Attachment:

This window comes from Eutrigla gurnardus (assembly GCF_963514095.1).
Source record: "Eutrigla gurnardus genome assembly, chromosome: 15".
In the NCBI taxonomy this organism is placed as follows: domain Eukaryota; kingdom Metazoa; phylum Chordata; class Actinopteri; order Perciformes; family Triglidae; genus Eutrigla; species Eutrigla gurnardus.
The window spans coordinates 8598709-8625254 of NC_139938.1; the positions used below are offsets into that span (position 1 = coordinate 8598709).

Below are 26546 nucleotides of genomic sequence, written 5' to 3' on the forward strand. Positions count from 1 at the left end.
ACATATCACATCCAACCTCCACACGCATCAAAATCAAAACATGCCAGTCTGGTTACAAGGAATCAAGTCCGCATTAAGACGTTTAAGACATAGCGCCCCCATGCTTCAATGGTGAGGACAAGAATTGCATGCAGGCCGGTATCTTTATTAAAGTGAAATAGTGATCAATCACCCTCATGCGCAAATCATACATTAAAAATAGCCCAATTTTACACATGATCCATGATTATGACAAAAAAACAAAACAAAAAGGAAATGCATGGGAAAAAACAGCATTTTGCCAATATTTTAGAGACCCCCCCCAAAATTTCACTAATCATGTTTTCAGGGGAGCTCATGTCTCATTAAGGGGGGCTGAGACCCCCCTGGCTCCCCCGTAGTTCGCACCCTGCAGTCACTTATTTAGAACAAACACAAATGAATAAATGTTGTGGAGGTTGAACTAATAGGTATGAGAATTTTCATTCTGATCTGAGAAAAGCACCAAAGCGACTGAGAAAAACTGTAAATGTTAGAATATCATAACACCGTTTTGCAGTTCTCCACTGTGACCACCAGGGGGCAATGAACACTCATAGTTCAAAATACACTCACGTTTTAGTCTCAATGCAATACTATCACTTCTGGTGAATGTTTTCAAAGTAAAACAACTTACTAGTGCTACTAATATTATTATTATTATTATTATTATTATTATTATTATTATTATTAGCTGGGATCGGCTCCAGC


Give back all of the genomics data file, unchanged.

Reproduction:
This window comes from Eutrigla gurnardus (assembly GCF_963514095.1).
Source record: "Eutrigla gurnardus genome assembly, chromosome: 15".
In the NCBI taxonomy this organism is placed as follows: domain Eukaryota; kingdom Metazoa; phylum Chordata; class Actinopteri; order Perciformes; family Triglidae; genus Eutrigla; species Eutrigla gurnardus.
The window spans coordinates 8598709-8625254 of NC_139938.1; the positions used below are offsets into that span (position 1 = coordinate 8598709).

Below are 26546 nucleotides of genomic sequence, written 5' to 3' on the forward strand. Positions count from 1 at the left end.
ACATATCACATCCAACCTCCACACGCATCAAAATCAAAACATGCCAGTCTGGTTACAAGGAATCAAGTCCGCATTAAGACGTTTAAGACATAGCGCCCCCATGCTTCAATGGTGAGGACAAGAATTGCATGCAGGCCGGTATCTTTATTAAAGTGAAATAGTGATCAATCACCCTCATGCGCAAATCATACATTAAAAATAGCCCAATTTTACACATGATCCATGATTATGACAAAAAAACAAAACAAAAAGGAAATGCATGGGAAAAAACAGCATTTTGCCAATATTTTAGAGACCCCCCCCAAAATTTCACTAATCATGTTTTCAGGGGAGCTCATGTCTCATTAAGGGGGGCTGAGACCCCCCTGGCTCCCCCGTAGTTCGCACCCTGCAGTCACTTATTTAGAACAAACACAAATGAATAAATGTTGTGGAGGTTGAACTAATAGGTATGAGAATTTTCATTCTGATCTGAGAAAAGCACCAAAGCGACTGAGAAAAACTGTAAATGTTAGAATATCATAACACCGTTTTGCAGTTCTCCACTGTGACCACCAGGGGGCAATGAACACTCATAGTTCAAAATACACTCACGTTTTAGTCTCAATGCAATACTATCACTTCTGGTGAATGTTTTCAAAGTAAAACAACTTACTAGTGCTACTAATATTATTATTATTATTATTATTATTATTATTATTATTATTATTAGCTGGGATCGGCTCCAGC